At Home/Chez Soi

Categories

Categories associated with best practice:

  • Health Equity
  • Individual
  • Health Services
  • Teens (ages 13-18) icon
  • Adult (ages 25-64) icon
  • Canada
  • English
  • Home
  • Income and social status
  • Mental Health Icon 2
  • Personal health practices and coping skills

Overview

A four-year project in five cities that aimed to provide practical and meaningful support to Canadians experiencing homelessness and mental health problems by providing homeless people with immediate access to subsidized housing, together with supports. At Home/Chez Soi is a Canadian adaptation based on the Housing First (HF) model. Officially launched in 2009 and with the research officially ending in March 2013, the project sought to determine whether the Housing First approach works in Canada—and, if so, for whom and at what cost.

To gather the most comprehensive data, projects were established in five cities, each with a particular area of focus:

  • People also experiencing problematic substance use (Vancouver)
  • Urban Aboriginal population (Winnipeg)
  • Ethno-racialized populations, including new immigrants who do not speak English (Toronto)
  • Vocational study of population (Montréal)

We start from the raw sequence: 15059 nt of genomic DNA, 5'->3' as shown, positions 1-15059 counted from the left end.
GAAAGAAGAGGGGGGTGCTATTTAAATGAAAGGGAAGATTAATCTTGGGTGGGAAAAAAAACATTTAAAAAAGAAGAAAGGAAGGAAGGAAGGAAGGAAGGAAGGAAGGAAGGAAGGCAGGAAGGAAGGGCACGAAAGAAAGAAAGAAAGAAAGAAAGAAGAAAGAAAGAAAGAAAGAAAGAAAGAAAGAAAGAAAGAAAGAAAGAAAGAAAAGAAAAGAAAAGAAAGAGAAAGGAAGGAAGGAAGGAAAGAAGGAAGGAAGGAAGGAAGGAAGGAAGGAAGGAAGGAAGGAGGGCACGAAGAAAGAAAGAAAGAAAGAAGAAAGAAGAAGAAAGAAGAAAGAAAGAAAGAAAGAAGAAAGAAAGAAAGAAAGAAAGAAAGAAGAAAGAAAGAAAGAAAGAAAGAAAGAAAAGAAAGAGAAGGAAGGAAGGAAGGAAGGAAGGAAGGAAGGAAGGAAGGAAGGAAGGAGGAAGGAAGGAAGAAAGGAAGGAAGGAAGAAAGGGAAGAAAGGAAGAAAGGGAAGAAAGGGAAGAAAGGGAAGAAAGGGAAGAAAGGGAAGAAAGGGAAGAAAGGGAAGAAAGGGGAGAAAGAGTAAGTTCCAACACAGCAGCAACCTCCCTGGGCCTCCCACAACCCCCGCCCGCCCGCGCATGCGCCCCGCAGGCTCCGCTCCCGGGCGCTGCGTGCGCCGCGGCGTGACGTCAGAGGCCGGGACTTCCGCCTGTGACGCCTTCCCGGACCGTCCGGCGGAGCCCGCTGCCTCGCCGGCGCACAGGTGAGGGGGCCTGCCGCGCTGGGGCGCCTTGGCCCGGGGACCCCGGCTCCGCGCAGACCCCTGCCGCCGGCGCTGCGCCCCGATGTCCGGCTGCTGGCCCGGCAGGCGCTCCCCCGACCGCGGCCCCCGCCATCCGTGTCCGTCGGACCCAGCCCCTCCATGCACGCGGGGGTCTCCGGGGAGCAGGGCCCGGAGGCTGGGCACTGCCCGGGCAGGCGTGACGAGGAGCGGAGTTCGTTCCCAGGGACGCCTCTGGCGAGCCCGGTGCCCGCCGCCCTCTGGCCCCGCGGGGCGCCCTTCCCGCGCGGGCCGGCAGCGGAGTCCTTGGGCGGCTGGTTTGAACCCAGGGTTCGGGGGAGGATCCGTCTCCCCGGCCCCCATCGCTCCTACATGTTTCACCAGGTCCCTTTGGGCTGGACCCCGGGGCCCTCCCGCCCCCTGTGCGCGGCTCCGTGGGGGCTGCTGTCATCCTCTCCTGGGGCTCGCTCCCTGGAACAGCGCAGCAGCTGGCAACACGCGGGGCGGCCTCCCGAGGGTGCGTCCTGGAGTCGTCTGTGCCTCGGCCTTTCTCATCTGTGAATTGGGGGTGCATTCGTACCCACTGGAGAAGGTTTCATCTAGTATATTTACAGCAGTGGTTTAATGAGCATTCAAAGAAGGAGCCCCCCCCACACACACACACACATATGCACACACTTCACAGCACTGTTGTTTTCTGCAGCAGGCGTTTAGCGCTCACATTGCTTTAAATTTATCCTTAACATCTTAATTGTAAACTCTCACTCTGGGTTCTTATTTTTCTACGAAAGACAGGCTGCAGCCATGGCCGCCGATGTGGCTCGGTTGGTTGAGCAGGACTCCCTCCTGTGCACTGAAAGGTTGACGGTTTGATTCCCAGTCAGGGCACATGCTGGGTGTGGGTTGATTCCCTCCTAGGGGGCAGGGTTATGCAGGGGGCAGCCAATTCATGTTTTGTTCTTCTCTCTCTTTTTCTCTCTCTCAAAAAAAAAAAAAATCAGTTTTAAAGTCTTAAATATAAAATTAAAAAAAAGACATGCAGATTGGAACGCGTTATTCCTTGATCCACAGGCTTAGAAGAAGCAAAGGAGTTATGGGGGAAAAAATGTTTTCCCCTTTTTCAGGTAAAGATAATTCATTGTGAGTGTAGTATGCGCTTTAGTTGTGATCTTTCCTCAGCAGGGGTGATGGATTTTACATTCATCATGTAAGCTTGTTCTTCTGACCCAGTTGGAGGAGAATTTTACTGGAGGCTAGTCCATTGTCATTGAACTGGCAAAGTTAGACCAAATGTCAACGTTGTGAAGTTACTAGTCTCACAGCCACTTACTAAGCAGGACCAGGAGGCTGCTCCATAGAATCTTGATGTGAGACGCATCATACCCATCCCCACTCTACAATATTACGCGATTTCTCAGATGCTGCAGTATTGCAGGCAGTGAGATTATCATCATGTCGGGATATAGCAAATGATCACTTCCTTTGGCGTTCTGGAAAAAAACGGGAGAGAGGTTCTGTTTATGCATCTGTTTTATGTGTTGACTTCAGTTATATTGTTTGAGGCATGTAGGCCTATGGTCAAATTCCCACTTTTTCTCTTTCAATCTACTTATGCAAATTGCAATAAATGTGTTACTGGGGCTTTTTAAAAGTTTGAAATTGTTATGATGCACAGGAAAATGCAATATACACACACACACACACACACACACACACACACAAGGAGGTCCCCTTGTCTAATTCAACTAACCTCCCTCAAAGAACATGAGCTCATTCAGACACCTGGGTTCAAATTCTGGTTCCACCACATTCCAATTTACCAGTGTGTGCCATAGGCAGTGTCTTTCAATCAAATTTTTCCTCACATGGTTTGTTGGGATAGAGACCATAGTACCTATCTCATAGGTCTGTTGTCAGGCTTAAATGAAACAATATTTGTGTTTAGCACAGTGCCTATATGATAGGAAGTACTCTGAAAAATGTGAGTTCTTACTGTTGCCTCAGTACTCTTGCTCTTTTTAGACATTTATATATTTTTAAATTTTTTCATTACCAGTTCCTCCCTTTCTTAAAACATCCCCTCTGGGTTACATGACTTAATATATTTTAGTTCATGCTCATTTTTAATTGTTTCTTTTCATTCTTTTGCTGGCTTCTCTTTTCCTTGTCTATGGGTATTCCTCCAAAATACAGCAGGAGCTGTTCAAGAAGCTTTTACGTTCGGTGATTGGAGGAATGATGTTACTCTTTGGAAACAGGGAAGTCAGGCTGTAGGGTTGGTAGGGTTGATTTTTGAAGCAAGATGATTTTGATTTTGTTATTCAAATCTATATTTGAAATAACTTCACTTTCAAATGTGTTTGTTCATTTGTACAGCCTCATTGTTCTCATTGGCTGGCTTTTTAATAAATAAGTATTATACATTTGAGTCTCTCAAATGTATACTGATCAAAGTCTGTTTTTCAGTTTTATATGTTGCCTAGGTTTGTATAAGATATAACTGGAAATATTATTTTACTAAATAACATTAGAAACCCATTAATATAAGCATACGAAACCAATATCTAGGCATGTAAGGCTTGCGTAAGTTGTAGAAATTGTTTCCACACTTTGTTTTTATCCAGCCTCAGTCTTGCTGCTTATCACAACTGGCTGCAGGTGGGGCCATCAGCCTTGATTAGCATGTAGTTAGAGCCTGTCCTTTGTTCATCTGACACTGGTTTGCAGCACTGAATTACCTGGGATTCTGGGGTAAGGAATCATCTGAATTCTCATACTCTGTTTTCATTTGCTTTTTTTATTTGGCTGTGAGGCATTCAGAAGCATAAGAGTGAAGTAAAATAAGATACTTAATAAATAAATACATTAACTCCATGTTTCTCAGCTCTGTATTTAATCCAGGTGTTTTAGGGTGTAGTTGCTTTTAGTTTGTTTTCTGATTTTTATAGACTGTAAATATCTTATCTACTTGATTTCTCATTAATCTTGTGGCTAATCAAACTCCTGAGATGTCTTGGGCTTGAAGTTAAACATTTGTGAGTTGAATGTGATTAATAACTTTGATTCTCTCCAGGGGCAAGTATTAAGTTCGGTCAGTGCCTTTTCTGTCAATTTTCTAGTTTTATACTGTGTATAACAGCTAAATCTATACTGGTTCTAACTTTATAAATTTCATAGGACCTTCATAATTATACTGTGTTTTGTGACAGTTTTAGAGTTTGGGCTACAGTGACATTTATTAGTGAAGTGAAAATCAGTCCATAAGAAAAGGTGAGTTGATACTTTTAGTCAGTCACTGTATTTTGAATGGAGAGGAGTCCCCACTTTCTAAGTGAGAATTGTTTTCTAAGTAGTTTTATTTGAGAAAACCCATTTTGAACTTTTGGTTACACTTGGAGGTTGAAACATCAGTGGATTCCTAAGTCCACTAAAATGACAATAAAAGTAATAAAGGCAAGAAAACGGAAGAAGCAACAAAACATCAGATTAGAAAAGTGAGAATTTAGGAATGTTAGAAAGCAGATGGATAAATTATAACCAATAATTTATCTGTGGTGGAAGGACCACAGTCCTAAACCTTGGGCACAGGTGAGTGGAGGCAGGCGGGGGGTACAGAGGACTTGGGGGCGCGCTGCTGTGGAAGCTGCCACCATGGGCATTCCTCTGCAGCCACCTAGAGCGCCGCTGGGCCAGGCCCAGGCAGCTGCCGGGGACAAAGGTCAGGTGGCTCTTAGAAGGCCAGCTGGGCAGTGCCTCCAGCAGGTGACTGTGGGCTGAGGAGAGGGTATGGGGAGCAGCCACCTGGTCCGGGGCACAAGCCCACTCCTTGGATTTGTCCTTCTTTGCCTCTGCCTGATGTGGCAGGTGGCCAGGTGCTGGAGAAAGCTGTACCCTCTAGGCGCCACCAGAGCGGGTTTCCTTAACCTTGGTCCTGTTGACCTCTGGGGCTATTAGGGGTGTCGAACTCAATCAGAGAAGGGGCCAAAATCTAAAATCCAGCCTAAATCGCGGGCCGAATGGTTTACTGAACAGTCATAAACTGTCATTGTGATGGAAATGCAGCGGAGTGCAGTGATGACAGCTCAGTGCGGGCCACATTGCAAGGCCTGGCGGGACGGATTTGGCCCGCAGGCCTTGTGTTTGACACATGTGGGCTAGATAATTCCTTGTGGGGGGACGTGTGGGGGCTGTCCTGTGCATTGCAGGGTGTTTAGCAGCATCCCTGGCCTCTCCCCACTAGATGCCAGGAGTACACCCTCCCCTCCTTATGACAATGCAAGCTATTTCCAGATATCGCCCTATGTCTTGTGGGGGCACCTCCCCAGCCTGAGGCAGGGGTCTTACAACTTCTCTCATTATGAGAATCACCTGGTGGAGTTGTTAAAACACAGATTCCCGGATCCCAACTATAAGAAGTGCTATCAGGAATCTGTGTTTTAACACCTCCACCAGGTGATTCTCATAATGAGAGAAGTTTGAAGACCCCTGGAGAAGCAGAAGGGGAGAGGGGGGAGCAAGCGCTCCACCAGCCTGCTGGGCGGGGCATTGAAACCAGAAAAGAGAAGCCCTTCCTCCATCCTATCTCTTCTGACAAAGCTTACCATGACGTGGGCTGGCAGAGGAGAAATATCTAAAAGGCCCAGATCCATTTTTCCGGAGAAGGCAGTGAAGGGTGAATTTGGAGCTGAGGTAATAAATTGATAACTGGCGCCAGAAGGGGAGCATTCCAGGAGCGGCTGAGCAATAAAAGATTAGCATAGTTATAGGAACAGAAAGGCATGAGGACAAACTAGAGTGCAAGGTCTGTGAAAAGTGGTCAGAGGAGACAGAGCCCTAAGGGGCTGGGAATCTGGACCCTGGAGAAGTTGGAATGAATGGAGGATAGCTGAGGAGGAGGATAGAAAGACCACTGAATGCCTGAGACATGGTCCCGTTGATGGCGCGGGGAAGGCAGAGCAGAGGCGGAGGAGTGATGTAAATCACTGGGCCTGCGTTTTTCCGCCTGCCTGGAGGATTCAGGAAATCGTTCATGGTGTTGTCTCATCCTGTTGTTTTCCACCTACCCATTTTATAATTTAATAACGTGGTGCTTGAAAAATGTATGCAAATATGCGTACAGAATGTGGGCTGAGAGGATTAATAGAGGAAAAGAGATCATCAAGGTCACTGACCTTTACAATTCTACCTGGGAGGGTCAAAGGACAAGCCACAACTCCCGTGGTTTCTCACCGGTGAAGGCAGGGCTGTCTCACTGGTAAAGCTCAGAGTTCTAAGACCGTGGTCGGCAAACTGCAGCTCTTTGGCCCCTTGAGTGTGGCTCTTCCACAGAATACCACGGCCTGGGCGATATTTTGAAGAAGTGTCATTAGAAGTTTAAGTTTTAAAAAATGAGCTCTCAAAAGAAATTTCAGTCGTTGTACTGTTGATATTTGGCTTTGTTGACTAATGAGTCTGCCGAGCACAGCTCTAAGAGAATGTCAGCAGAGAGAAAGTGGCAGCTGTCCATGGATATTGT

• Services in smaller communities (Moncton)

Participants living with moderate or serious mental illness were randomized into two different intervention categories: 1. Control Group: where participants continued to receive “Treatment as Usual (TAU)”, the services regularly available in their community; or 2. Intervention Group: where participants received “Housing First”, housing plus services Intensive Case Management (ICM) or Assertive Community Treatment (ACT) over the course of the project

Findings across all cities indicate that compared to the Treatment as Usual group (TAU), HF participants obtained and retained housing at a much higher rate, demonstrated more improvement, described fewer negative experiences and demonstrated somewhat better quality of life and community functioning outcomes.

Findings also demonstrated that the support and treatment services offered by HF contributed to appropriate shifts away from many types of crisis, acute and institutional services towards more consistent community and outreach-based services. In addition, results indicate that the HF model can be successfully adapted to serve Aboriginal, immigrant and ethno-racial groups in a culturally sensitive manner. Finally, findings demonstrated that housing stability, quality of life and community functioning outcomes were all more positive for programs that operated most closely to Pathways HF Standards.

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